Bruce Schneier is an expert in almost everything technical; whats nice is that he writes well, and intellegently. You can sign up to his monthly mailings here and view current and past issues here.
"Underwriters Laboratories (UL) is an independent testing organization that rates electrical equipment, safes, and a whole lot of other things. It all started in 1893, when William Henry Merrill was called in to find out why the Palace of Electricity at the Columbian Exposition in Chicago kept catching on fire (not the best way to tout the wonders of electricity). After making the exhibit safe, he realized he had a business model on his hands. He approached insurance underwriters with the idea of an independent testing lab. They were all sick of paying for electricity fires, and took him up on the deal. Eventually, if your electrical equipment wasn't UL certified, you couldn't get insurance.
Today, UL rates many different things. Safes, for example, are rated based on time and materials. A "TL-15" rating means that the safe is secure against a burglar limited to safecracking tools and 15 minutes' working time. Other ratings certify the safe for longer periods of time, or against burglars with blowtorches and explosives. These ratings are not theoretical; actual hotshot safecrackers, employed by UL, take actual safes and test them. If a company comes out with a new version of a safe, it has to get it retested -- the rating does not carry forward.
Applying this sort of thinking to computer networks -- firewalls, operating systems, Web servers -- is a natural idea. And the newly formed Center for Internet Security plans to implement it. I'll talk about the general idea first, and then the specifics.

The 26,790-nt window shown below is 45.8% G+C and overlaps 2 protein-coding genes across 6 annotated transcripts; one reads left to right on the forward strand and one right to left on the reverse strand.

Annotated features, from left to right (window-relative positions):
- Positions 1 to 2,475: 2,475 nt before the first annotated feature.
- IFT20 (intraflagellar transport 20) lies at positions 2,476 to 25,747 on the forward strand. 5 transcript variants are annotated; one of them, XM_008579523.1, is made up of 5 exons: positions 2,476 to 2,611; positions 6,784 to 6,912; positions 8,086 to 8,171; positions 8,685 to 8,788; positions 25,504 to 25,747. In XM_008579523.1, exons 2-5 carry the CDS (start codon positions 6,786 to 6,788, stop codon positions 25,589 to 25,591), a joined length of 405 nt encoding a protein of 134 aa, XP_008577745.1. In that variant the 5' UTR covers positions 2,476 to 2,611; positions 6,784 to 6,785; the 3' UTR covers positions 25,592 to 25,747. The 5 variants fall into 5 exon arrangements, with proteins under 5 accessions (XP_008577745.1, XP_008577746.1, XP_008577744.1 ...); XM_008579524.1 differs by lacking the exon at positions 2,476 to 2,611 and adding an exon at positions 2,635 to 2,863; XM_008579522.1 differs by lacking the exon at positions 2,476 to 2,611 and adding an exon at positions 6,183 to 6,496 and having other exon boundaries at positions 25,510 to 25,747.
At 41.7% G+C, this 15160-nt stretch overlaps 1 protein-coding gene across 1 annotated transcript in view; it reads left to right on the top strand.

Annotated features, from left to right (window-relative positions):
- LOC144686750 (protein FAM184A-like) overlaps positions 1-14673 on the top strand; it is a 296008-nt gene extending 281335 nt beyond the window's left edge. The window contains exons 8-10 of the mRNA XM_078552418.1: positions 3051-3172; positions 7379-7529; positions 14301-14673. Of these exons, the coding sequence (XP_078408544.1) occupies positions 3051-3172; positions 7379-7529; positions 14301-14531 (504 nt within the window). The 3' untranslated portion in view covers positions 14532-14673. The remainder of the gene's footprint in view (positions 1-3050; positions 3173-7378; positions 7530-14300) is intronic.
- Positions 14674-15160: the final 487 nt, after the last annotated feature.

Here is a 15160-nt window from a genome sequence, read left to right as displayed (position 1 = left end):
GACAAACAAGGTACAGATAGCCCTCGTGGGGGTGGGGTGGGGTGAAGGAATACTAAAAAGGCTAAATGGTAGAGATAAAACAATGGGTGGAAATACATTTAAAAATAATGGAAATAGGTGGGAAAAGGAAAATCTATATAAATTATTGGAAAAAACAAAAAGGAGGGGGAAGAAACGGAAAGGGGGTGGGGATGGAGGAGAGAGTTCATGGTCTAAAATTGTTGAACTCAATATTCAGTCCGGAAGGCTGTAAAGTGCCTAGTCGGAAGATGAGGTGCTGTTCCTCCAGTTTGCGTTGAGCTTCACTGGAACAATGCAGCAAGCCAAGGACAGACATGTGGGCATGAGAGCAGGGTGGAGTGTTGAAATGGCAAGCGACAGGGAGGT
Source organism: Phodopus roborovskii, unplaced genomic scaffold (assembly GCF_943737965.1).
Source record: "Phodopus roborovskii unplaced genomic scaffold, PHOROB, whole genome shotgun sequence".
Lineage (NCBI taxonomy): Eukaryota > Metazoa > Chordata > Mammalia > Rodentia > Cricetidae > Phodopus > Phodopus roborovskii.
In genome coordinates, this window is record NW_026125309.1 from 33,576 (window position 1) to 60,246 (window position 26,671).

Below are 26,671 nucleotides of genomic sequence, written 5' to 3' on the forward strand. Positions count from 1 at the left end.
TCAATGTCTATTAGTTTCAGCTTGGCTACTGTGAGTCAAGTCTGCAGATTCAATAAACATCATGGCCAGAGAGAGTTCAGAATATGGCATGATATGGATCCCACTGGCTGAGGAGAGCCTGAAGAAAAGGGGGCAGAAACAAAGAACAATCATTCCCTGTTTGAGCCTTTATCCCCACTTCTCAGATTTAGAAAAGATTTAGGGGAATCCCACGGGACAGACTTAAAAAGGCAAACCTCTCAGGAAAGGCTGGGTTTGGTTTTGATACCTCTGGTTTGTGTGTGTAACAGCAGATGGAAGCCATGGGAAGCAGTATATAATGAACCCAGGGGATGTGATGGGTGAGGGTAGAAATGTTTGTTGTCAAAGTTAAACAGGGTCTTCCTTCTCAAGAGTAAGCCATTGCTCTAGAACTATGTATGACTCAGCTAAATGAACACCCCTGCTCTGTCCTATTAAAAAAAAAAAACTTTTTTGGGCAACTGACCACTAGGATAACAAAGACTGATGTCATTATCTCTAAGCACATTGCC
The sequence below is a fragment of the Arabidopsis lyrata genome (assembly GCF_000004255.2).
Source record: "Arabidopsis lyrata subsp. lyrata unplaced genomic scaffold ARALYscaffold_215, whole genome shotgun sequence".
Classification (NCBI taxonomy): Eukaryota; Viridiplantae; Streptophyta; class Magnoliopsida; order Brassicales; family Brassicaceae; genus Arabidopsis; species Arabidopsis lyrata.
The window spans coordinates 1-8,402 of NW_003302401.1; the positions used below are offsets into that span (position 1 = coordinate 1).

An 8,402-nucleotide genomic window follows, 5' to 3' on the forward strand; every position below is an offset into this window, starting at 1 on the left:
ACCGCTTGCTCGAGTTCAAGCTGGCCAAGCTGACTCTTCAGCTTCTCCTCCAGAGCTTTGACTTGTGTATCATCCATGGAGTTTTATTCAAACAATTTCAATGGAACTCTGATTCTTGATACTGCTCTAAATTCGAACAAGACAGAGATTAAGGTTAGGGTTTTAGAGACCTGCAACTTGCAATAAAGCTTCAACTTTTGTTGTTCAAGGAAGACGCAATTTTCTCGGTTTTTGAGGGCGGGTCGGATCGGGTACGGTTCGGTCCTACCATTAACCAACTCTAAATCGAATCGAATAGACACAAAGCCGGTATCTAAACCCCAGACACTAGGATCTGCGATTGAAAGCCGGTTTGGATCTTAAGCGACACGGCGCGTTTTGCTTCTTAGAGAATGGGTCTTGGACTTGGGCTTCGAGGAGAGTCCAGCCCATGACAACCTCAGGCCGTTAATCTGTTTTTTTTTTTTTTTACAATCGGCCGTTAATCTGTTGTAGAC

I don't believe that this is a good idea, certainly not now and possibly not ever. First, network security is too much of a moving target. Safes are easy. Safecracking tools don't change much. Maybe someone invents a hotter torch. Or someone else invents a more sensitive microphone. But most of the time, techniques of safecracking remain constant. Not so with the Internet. There are always new vulnerabilities, new attacks, new countermeasures. There are a couple of dozen new vulnerabilities each week in major software products; any rating is likely to become obsolete within months, if not weeks.
Second, network security is much too hard to test. Again, safes are easy. Breaking into them requires skill, but is reasonably straightforward. Modern software is obscenely complex: there are an enormous number of features, configurations, implementations. And then there are interactions between different products, different vendors, and different networks. In the past, I've written extensively about complexity and the impossibility of testing security. For now, suffice it to say that testing any reasonably sized software product would cost millions of dollars, and wouldn't guarantee anything at the end. And worse, if you updated the product you'd have to test it all over again. "
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